Using Your Eyes to Hear Better

June is cataract awareness month. Did you know there are currently more than 24 million Americans age 40 and older who have cataracts, according to the Vision Problems in the U.S. report from Prevent Blindness America? But besides the obvious vision difficulties cataracts cause including blurred vision, double vision, and in the worse case scenario blindness, cataracts can have an indirect impact on how well you hear and understand speech.

Vision plays an integral role in supplementing hearing through speech reading. When a listener is not hearing or understanding conversation, seeing the speaker’s face can help a listener understand speech better. When hearing is compromised, the listener is often times left to guess at what is being said. Although the majority of people who use speechreading are hearing impaired, people with excellent hearing will use visual cues, including speechreading to understand and hear better in a noisy environment.

Speechreading is a skill that can be learned, practiced, and honed. Some people are naturally better at it than others. Speechreading is used by people with hearing loss to pick up additional clues from spoken content that are missed as a result of the hearing loss. The term lip–reading is commonly used, but since speakers use the throat, cheeks, tongue, and facial expressions to communicate, the term speechreading is more accurate.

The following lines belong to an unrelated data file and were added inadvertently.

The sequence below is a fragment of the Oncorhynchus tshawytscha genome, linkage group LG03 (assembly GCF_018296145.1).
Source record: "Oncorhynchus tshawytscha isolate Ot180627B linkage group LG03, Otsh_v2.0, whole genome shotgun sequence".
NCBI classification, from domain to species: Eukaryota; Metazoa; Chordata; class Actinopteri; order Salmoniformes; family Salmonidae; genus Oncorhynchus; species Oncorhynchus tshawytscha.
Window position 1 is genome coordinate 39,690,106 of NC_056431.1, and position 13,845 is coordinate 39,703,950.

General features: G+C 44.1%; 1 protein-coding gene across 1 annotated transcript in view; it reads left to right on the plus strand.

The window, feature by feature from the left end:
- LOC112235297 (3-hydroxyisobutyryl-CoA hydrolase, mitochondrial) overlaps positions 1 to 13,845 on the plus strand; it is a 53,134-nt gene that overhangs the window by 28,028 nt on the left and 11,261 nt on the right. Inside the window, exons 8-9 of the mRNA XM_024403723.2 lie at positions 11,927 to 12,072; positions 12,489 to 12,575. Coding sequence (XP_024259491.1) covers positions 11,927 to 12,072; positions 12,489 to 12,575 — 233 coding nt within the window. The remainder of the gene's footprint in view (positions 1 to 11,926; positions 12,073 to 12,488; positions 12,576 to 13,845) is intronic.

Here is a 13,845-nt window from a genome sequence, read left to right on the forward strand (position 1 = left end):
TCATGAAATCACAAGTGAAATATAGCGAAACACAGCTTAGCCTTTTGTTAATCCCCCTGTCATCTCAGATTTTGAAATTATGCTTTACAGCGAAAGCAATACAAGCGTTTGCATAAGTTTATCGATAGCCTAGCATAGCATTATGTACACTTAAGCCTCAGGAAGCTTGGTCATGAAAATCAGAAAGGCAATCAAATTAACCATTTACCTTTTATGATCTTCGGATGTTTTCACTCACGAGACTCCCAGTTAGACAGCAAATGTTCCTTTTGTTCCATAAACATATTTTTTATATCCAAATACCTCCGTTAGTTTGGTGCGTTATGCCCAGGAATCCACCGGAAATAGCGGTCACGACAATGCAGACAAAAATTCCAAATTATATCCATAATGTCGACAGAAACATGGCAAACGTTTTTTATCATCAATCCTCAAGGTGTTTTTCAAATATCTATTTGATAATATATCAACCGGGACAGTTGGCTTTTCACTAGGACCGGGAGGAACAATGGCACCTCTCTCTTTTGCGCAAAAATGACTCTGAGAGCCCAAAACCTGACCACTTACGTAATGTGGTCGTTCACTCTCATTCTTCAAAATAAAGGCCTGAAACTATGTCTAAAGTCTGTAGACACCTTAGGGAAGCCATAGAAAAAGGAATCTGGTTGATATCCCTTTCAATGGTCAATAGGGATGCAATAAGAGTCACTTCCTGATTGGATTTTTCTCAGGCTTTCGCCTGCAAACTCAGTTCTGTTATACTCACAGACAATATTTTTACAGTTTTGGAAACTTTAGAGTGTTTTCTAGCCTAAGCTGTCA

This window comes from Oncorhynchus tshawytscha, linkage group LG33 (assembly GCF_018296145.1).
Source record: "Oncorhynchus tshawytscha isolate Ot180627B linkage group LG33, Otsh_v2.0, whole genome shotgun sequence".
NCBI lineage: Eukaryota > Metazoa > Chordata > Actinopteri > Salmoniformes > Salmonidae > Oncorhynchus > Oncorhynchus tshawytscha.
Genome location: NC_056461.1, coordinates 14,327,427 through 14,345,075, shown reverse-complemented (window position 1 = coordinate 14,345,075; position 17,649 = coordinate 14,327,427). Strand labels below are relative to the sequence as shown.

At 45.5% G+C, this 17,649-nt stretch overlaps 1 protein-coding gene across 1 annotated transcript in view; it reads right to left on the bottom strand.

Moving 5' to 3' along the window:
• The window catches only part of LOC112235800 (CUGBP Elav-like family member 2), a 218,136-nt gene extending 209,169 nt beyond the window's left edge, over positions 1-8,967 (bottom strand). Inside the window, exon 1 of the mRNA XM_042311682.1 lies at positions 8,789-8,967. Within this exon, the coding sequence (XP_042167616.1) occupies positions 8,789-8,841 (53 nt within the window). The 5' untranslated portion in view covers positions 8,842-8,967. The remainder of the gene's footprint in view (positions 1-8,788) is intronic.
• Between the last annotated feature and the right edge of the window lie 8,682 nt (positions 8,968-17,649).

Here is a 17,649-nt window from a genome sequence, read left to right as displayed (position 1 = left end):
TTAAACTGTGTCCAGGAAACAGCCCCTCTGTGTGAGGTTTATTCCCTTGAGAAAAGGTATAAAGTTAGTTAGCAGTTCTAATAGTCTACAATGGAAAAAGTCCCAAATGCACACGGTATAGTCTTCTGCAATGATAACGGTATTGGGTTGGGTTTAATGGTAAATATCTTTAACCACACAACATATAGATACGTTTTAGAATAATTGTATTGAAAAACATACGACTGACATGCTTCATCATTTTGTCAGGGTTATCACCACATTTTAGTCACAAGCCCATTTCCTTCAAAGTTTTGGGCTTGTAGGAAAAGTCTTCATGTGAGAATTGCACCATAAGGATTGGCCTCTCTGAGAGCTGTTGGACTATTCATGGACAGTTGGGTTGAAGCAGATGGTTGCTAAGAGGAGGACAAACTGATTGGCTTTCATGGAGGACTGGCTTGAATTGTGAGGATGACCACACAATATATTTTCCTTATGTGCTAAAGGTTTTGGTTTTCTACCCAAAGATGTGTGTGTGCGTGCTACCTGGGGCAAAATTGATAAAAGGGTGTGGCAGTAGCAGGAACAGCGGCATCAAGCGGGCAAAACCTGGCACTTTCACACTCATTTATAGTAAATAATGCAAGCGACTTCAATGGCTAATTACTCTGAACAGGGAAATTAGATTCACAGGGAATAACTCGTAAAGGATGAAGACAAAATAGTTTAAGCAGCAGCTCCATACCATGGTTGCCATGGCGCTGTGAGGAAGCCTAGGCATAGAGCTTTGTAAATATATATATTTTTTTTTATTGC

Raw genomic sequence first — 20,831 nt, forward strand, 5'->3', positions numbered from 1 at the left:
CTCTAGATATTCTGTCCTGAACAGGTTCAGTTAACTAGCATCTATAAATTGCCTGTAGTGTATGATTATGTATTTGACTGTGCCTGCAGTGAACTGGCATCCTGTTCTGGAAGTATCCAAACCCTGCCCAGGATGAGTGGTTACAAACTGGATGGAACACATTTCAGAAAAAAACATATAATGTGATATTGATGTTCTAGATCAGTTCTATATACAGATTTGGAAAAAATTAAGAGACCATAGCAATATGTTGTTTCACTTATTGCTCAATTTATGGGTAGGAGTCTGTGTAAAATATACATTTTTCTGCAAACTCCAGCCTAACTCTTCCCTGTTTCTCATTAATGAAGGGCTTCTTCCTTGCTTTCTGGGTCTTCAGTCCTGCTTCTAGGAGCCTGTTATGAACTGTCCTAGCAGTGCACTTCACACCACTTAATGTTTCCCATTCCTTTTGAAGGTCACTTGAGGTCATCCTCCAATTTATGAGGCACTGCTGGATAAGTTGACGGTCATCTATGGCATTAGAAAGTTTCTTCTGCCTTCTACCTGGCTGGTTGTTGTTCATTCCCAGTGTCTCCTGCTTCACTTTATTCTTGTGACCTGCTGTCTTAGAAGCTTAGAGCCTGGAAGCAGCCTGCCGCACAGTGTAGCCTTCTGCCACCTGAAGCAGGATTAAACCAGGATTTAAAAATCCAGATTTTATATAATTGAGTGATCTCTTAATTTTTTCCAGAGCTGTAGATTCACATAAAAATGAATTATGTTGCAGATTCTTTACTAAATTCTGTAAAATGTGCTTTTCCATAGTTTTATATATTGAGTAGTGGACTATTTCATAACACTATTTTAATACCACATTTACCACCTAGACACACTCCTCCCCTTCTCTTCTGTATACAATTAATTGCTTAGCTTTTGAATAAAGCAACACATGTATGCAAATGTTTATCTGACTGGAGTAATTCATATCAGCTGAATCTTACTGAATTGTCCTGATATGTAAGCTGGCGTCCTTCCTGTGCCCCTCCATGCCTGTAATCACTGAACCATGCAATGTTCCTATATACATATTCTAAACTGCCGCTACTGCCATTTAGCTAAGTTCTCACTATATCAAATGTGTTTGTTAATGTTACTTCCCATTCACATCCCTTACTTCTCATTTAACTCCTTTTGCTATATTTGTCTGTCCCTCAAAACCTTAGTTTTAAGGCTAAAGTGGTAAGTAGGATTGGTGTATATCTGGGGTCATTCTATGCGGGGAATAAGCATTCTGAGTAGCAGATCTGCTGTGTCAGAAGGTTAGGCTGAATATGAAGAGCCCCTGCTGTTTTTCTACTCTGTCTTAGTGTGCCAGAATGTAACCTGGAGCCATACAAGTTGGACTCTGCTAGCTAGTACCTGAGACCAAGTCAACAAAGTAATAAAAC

About 30% of speech is visible to a speechreader; this can be crucial to understanding a conversation or concept. To many people with hearing loss, words such as van, sand, and than, may all sound alike. (Try them and look in a mirror!) You can see that in speechreading, the first consonants of each of these words look extremely different!

People who lose their hearing gradually through adulthood may unconsciously teach themselves to speechread over time. The most successful speechreaders have a good understanding of the language being spoken, and the topic being discussed.

Factors that help the speechreader include:

  • Good lighting. The light must shine on the speakers face.
  • Minimal body movement from the speaker to avoid distracti
  • Minimal interfering background noise so hearing can be optimized.
  • Clear articulate speech
  • Nothing in the mouth while speaking.
  • Slower rate of speech
  • Nothing covering the mouth

And don’t forget that speechreading can be very tiring. It is a lot of work to listen with your eyes, and can be very exhausting. Also, if one is tired, upset or unable to concentrate, speechreading abilities are lowered.

So this June be sure to get those eyes checked, as cataracts impact more then just your vision.